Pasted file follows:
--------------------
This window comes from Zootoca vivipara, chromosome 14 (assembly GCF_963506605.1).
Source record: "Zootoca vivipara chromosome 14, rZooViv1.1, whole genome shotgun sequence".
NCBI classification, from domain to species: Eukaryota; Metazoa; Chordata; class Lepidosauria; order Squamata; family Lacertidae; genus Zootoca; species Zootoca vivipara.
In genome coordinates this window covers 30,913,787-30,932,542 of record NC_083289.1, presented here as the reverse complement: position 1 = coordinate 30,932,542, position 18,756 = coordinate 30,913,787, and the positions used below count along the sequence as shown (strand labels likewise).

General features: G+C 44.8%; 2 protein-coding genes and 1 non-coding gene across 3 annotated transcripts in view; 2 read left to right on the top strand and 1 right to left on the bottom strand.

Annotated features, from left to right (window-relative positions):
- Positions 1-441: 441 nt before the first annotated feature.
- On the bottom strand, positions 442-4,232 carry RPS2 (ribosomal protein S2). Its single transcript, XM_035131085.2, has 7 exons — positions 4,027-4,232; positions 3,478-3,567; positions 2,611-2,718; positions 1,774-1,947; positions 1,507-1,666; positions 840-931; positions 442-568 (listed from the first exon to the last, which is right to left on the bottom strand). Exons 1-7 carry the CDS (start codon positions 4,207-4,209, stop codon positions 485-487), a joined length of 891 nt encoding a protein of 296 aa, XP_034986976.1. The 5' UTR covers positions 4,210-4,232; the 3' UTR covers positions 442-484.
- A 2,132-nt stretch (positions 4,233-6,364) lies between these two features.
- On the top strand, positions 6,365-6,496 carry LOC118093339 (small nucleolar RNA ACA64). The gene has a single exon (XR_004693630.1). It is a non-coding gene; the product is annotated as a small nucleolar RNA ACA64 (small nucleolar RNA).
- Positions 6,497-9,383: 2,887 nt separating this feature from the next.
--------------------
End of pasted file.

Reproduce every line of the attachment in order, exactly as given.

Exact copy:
This window comes from Zootoca vivipara, chromosome 14 (assembly GCF_963506605.1).
Source record: "Zootoca vivipara chromosome 14, rZooViv1.1, whole genome shotgun sequence".
NCBI classification, from domain to species: Eukaryota; Metazoa; Chordata; class Lepidosauria; order Squamata; family Lacertidae; genus Zootoca; species Zootoca vivipara.
In genome coordinates this window covers 30,913,787-30,932,542 of record NC_083289.1, presented here as the reverse complement: position 1 = coordinate 30,932,542, position 18,756 = coordinate 30,913,787, and the positions used below count along the sequence as shown (strand labels likewise).

General features: G+C 44.8%; 2 protein-coding genes and 1 non-coding gene across 3 annotated transcripts in view; 2 read left to right on the top strand and 1 right to left on the bottom strand.

Annotated features, from left to right (window-relative positions):
- Positions 1-441: 441 nt before the first annotated feature.
- On the bottom strand, positions 442-4,232 carry RPS2 (ribosomal protein S2). Its single transcript, XM_035131085.2, has 7 exons — positions 4,027-4,232; positions 3,478-3,567; positions 2,611-2,718; positions 1,774-1,947; positions 1,507-1,666; positions 840-931; positions 442-568 (listed from the first exon to the last, which is right to left on the bottom strand). Exons 1-7 carry the CDS (start codon positions 4,207-4,209, stop codon positions 485-487), a joined length of 891 nt encoding a protein of 296 aa, XP_034986976.1. The 5' UTR covers positions 4,210-4,232; the 3' UTR covers positions 442-484.
- A 2,132-nt stretch (positions 4,233-6,364) lies between these two features.
- On the top strand, positions 6,365-6,496 carry LOC118093339 (small nucleolar RNA ACA64). The gene has a single exon (XR_004693630.1). It is a non-coding gene; the product is annotated as a small nucleolar RNA ACA64 (small nucleolar RNA).
- Positions 6,497-9,383: 2,887 nt separating this feature from the next.